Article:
The University of Nottingham is widely recognised as a centre of excellence in European law. The LLM in European Law attracts students from all over the world with an interest in the governance of Europe and the role of its institutions in the global legal order. We offer a broad perspective that encompasses both the law of the supranational European Union and the intergovernmental Council of Europe, including the European Convention on Human Rights.
The School provides a welcoming environment - educational, social and cultural - for the study of European law. Students enjoy participating in seminars led by leading scholars drawn from the School and its specialist centres, including the Human Rights Law Centre, the Centre for Environmental Law and the Public Procurement Research Group. We have a thriving European Law Society that organises seminars and events open to all. Recent visitors include Advocate General Eleanor Sharpston of the European Court of Justice and Professor Joseph Weiler of New York University.
The Programme Director of the LLM is Professor Jeffrey Kenner, who is Chair of European Law and convenor of a popular module on International Relations Law of the EU. Professor Niamh Moloney, the Chair of Capital Markets Law, has introduced a new module on EU Financial Services Law. We also have recruited new colleagues with expertise in European Law, including Dr Emilie Cloatre, Dr Aris Georgopoulos, Dr Annamaria La Chimia and Dr Ping Wang. The arrival of new colleagues enables us to plan to introduce more options in the future. It also means that we will be able to expand our highly regarded PhD and MPhil programmes.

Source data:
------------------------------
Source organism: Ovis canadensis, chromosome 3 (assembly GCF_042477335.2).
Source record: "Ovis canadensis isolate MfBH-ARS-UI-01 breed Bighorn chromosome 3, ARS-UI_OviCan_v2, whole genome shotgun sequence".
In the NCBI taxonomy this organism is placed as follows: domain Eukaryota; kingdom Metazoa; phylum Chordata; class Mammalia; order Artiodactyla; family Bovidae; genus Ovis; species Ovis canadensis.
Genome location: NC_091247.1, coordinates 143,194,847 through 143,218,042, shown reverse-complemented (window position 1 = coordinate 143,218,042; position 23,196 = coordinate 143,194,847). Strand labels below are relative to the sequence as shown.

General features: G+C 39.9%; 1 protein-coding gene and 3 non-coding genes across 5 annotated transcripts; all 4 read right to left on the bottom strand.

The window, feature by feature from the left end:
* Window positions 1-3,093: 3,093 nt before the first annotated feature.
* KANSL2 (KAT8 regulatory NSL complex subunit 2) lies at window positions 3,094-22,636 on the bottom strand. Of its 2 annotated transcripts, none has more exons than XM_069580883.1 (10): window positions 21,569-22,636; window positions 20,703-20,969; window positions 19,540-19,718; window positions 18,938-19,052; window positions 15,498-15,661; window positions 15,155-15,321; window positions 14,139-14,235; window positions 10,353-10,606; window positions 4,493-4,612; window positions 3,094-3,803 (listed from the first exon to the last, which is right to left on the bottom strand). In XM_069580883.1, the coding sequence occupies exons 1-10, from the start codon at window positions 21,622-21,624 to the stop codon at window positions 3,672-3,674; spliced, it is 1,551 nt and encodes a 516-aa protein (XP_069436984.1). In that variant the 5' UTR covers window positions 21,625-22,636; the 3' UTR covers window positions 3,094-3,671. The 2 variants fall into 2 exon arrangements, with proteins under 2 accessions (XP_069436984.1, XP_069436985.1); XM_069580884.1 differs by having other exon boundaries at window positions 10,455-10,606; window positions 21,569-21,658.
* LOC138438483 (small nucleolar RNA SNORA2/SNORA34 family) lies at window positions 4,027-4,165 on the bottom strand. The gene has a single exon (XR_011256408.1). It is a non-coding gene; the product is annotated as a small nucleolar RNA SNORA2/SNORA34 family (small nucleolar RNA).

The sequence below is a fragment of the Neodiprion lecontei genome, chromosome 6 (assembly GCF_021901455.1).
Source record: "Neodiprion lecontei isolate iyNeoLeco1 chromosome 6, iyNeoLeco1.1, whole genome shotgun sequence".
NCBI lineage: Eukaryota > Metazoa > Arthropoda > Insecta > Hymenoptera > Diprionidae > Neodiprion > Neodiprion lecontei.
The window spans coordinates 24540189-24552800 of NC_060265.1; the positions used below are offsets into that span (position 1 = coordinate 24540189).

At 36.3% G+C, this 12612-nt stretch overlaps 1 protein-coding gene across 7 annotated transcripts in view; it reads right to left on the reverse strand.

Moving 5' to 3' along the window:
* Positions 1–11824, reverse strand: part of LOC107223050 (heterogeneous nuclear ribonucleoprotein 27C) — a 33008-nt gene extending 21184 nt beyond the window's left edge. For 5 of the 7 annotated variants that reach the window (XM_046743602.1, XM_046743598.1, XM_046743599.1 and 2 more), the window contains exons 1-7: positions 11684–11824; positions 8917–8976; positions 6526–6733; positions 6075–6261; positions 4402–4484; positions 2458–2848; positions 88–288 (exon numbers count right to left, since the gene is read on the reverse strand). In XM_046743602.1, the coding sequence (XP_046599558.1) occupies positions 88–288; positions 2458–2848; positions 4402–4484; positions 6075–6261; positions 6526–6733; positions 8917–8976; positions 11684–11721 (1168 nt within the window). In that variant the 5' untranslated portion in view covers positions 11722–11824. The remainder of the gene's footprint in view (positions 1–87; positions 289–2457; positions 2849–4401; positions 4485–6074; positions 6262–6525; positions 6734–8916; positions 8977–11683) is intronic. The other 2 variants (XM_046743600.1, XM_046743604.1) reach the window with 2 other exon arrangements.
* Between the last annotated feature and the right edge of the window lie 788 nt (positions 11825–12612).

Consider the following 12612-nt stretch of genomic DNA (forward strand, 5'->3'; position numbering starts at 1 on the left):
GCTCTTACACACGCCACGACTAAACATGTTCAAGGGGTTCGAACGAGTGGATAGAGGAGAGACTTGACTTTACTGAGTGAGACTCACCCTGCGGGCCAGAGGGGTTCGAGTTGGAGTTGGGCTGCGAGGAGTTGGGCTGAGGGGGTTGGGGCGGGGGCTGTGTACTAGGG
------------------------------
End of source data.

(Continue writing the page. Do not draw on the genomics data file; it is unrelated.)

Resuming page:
European Law is an area of established expertise and activity at Nottingham. It has a bright and exciting future of which we warmly hope you will be a part.
Since its introduction in 1987, our LLM programme has continued to grow in popularity and prestige. Offering a wide and diverse range of over 50 options, the programme now attracts some 150 to 180 candidates each year, from more than 50 countries, confirming its status as one of the leading and most exciting LLM programmes available.
We also offer LLM pathways in the areas listed below, as well as a more general LLM (Master of Laws) qualification:
- LLM Criminal Justice
- LLM Environmental Law
- LLM Human Rights Law
- LLM International Law
- LLM International Commercial Law
- LLM International Criminal Justice & Armed Conflict
- LLM International Law & Development
- LLM Maritime Law
- LLM Public International Law
In order to qualify for the LLM, you must take four full-year options (120 credits in total), or the equivalent number of full and half options in the taught element of the programme. Full options comprise eighteen two-hour seminars, held during the Autumn and Spring Terms. Half-options comprise nine two-hour seminars, held in either the Autumn or Spring Terms.
All seminars offer dedicated teaching, open only to postgraduate students, including postgraduate research students, where an option is relevant to a student's doctoral research.
The precise availability of individual options differs from year to year, depending on the availability of staff to teach them, but in a typical session LLM students are able to choose from around a dozen full-year options (30 credits) and up to 50 half-year options (15 credits) over the programmes. In addition, LLM students may elect to take up to two half-year options in relevant modules offered by the School of Politics as part of its MA in International Relations.
To qualify for a particular specialist degree, candidates must choose at least three full options (or their equivalent in full and half options) from the list of qualifying options within the relevant specialisation. Students may choose any full module (or equivalent half modules) within the LLM programme as their fourth, 'free' option.
In addition, the candidate must choose a dissertation topic within the relevant area of specialism. The dissertation is worth 60 credits and taken over the summer period towards the end of the course for submission in September.
Assessment for options is by essay, examination or a combination of both.